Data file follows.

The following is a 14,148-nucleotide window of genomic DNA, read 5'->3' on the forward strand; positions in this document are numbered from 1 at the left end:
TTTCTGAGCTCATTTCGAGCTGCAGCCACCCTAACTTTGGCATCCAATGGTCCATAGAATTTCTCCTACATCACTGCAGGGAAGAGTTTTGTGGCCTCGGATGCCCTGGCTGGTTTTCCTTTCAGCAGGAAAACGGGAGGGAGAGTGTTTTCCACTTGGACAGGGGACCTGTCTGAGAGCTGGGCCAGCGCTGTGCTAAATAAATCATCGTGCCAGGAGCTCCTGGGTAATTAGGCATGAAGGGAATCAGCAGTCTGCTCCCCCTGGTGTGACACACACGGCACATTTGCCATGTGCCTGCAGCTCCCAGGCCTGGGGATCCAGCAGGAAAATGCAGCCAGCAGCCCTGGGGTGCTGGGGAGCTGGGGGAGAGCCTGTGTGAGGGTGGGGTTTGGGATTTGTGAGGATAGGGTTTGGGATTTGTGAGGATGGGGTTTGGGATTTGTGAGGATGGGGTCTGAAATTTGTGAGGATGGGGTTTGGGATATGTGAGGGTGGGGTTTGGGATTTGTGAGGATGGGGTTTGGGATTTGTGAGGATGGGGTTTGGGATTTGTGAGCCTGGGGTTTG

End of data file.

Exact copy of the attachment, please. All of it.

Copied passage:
The following is a 14,148-nucleotide window of genomic DNA, read 5'->3' on the forward strand; positions in this document are numbered from 1 at the left end:
TTTCTGAGCTCATTTCGAGCTGCAGCCACCCTAACTTTGGCATCCAATGGTCCATAGAATTTCTCCTACATCACTGCAGGGAAGAGTTTTGTGGCCTCGGATGCCCTGGCTGGTTTTCCTTTCAGCAGGAAAACGGGAGGGAGAGTGTTTTCCACTTGGACAGGGGACCTGTCTGAGAGCTGGGCCAGCGCTGTGCTAAATAAATCATCGTGCCAGGAGCTCCTGGGTAATTAGGCATGAAGGGAATCAGCAGTCTGCTCCCCCTGGTGTGACACACACGGCACATTTGCCATGTGCCTGCAGCTCCCAGGCCTGGGGATCCAGCAGGAAAATGCAGCCAGCAGCCCTGGGGTGCTGGGGAGCTGGGGGAGAGCCTGTGTGAGGGTGGGGTTTGGGATTTGTGAGGATAGGGTTTGGGATTTGTGAGGATGGGGTTTGGGATTTGTGAGGATGGGGTCTGAAATTTGTGAGGATGGGGTTTGGGATATGTGAGGGTGGGGTTTGGGATTTGTGAGGATGGGGTTTGGGATTTGTGAGGATGGGGTTTGGGATTTGTGAGCCTGGGGTTTG